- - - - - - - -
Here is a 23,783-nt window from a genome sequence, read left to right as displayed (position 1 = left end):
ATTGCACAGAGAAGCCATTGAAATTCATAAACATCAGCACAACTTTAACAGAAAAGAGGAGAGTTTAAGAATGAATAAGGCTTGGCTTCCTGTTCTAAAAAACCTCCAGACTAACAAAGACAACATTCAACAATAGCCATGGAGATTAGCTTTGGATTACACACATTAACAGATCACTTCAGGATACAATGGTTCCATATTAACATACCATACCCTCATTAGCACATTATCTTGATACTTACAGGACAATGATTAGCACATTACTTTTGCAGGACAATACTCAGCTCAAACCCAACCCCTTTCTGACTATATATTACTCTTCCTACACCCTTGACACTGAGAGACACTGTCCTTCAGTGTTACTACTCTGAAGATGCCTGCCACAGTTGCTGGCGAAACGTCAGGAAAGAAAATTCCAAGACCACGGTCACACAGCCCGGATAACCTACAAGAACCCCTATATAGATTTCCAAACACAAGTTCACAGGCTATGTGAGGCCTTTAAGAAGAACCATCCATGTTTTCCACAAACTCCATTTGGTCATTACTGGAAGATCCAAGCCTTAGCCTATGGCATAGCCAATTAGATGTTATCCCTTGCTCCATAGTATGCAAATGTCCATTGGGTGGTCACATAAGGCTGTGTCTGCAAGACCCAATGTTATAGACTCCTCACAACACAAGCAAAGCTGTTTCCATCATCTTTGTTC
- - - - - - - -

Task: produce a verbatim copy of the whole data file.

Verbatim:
Here is a 23,783-nt window from a genome sequence, read left to right as displayed (position 1 = left end):
ATTGCACAGAGAAGCCATTGAAATTCATAAACATCAGCACAACTTTAACAGAAAAGAGGAGAGTTTAAGAATGAATAAGGCTTGGCTTCCTGTTCTAAAAAACCTCCAGACTAACAAAGACAACATTCAACAATAGCCATGGAGATTAGCTTTGGATTACACACATTAACAGATCACTTCAGGATACAATGGTTCCATATTAACATACCATACCCTCATTAGCACATTATCTTGATACTTACAGGACAATGATTAGCACATTACTTTTGCAGGACAATACTCAGCTCAAACCCAACCCCTTTCTGACTATATATTACTCTTCCTACACCCTTGACACTGAGAGACACTGTCCTTCAGTGTTACTACTCTGAAGATGCCTGCCACAGTTGCTGGCGAAACGTCAGGAAAGAAAATTCCAAGACCACGGTCACACAGCCCGGATAACCTACAAGAACCCCTATATAGATTTCCAAACACAAGTTCACAGGCTATGTGAGGCCTTTAAGAAGAACCATCCATGTTTTCCACAAACTCCATTTGGTCATTACTGGAAGATCCAAGCCTTAGCCTATGGCATAGCCAATTAGATGTTATCCCTTGCTCCATAGTATGCAAATGTCCATTGGGTGGTCACATAAGGCTGTGTCTGCAAGACCCAATGTTATAGACTCCTCACAACACAAGCAAAGCTGTTTCCATCATCTTTGTTC